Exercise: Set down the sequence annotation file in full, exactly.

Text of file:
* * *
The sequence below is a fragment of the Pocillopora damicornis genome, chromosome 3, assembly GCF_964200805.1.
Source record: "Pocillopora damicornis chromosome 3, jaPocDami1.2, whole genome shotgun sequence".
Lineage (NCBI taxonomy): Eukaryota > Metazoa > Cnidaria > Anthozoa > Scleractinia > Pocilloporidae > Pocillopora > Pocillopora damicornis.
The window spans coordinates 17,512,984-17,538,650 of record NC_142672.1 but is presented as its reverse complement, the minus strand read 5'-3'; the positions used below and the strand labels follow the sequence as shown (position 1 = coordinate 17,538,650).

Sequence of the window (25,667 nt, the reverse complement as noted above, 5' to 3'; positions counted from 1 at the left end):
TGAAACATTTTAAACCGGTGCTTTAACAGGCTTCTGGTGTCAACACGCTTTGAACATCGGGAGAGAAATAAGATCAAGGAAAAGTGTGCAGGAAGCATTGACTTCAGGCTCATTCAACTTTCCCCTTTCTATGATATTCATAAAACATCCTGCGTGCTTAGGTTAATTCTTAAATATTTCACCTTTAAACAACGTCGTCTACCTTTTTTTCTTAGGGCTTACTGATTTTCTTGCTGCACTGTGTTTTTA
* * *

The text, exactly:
The sequence below is a fragment of the Pocillopora damicornis genome, chromosome 3, assembly GCF_964200805.1.
Source record: "Pocillopora damicornis chromosome 3, jaPocDami1.2, whole genome shotgun sequence".
Lineage (NCBI taxonomy): Eukaryota > Metazoa > Cnidaria > Anthozoa > Scleractinia > Pocilloporidae > Pocillopora > Pocillopora damicornis.
The window spans coordinates 17,512,984-17,538,650 of record NC_142672.1 but is presented as its reverse complement, the minus strand read 5'-3'; the positions used below and the strand labels follow the sequence as shown (position 1 = coordinate 17,538,650).

Sequence of the window (25,667 nt, the reverse complement as noted above, 5' to 3'; positions counted from 1 at the left end):
TGAAACATTTTAAACCGGTGCTTTAACAGGCTTCTGGTGTCAACACGCTTTGAACATCGGGAGAGAAATAAGATCAAGGAAAAGTGTGCAGGAAGCATTGACTTCAGGCTCATTCAACTTTCCCCTTTCTATGATATTCATAAAACATCCTGCGTGCTTAGGTTAATTCTTAAATATTTCACCTTTAAACAACGTCGTCTACCTTTTTTTCTTAGGGCTTACTGATTTTCTTGCTGCACTGTGTTTTTA